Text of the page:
WITH around a dozen fatalities in the last couple of weeks, the number of street crimes and robberies in Karachi has touched a new peak of sorts. This has coincided with the arrival of people who have been displaced by the recent floods. This is not to suggest that the two elements are interlinked. On the contrary, the impunity with which the criminals carry out their nefarious operations, and the speed at which they execute their plans suggest that the culprits are completely comfortable with the geography and dynamics of the city. A displaced stranger would struggle on both counts.
Regardless of who does it, the fact remains that people in Karachi do not have a sense of security that the other big cities in Pakistan enjoy. Watching CCTV footages of crime incidents, it seems that there is no law enforcement agency in Karachi, and citizens are left to fight their own battles with the criminals, or to merely surrender which is the case more often than not. People clearly are on their own when it comes to saving their lives and their valuables on the roads, in markets, restaurants and even in their homes.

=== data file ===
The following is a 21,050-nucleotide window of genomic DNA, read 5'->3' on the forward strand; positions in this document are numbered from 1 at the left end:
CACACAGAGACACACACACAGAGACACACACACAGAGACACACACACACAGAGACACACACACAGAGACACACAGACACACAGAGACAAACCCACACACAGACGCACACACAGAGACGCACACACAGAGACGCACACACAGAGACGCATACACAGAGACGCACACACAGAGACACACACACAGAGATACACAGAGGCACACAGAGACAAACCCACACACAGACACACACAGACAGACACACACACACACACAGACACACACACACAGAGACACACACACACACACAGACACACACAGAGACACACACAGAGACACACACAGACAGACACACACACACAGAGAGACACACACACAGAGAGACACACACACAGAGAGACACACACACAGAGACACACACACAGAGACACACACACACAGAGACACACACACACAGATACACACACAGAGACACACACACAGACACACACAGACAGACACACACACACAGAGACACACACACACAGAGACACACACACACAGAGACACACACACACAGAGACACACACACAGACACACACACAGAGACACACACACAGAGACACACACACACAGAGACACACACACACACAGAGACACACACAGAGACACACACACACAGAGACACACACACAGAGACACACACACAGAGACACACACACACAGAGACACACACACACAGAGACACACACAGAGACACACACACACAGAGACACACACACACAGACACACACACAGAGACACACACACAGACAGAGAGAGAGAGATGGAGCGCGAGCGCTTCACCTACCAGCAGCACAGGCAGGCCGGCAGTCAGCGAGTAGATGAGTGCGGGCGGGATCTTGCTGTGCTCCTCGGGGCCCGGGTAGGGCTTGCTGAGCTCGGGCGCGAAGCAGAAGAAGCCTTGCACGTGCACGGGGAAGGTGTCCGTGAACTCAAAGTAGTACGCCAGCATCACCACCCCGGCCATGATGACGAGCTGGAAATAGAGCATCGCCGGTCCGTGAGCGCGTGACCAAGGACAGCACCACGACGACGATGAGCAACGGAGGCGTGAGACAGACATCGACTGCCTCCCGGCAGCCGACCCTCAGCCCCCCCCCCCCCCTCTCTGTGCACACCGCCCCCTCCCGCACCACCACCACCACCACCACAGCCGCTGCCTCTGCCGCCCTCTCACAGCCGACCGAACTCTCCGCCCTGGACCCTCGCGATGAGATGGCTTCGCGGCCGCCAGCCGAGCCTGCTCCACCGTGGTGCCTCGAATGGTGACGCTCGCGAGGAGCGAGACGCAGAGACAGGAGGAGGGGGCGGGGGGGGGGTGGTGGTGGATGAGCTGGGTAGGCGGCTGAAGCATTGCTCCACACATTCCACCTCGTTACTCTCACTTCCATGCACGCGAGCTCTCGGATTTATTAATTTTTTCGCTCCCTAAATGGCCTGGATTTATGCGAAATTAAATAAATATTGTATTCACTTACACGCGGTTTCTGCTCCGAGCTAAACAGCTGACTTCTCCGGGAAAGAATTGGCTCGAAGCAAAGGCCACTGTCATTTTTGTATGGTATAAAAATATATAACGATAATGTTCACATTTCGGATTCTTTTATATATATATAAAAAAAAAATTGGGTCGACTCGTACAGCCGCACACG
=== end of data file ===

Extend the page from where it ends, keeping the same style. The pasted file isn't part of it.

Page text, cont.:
There is a sort of consensus on social media that people should ensure their own security, as the government has failed in controlling lawlessness in the metropolis. Nobody quite knows how, though.
Is there any accountability process for federal, provincial or local elected governments and law-enforcement agencies? Can we, the citizens, ask the heads of bodies and agencies to step down when people have simply lost faith in them, their capacity and, more critically, their sincerity in ensuring the safety and security of the common man?
In addition to the worsening law and order situation in the city, civic life in Karachi is on the verge of collapse on multiple counts. There are garbage-collection issues, shortage of water, lack of electricity and gas facilities due to inefficient management of utility companies. Together, they cause mental and physical agony to people, leaving them depressed and frustrated.
The Supreme Court should take suo motu notice of the situation, and ask the relevant authorities to present a timeframe for resolving all such issues. If they are not able to deliver, they should go home. Enough is enough. Karachi and Karachiites have been suffering for long. It is time to take immediate action.
Syed Farhan Ahmed Qadri
Published in Dawn, October 2nd, 2022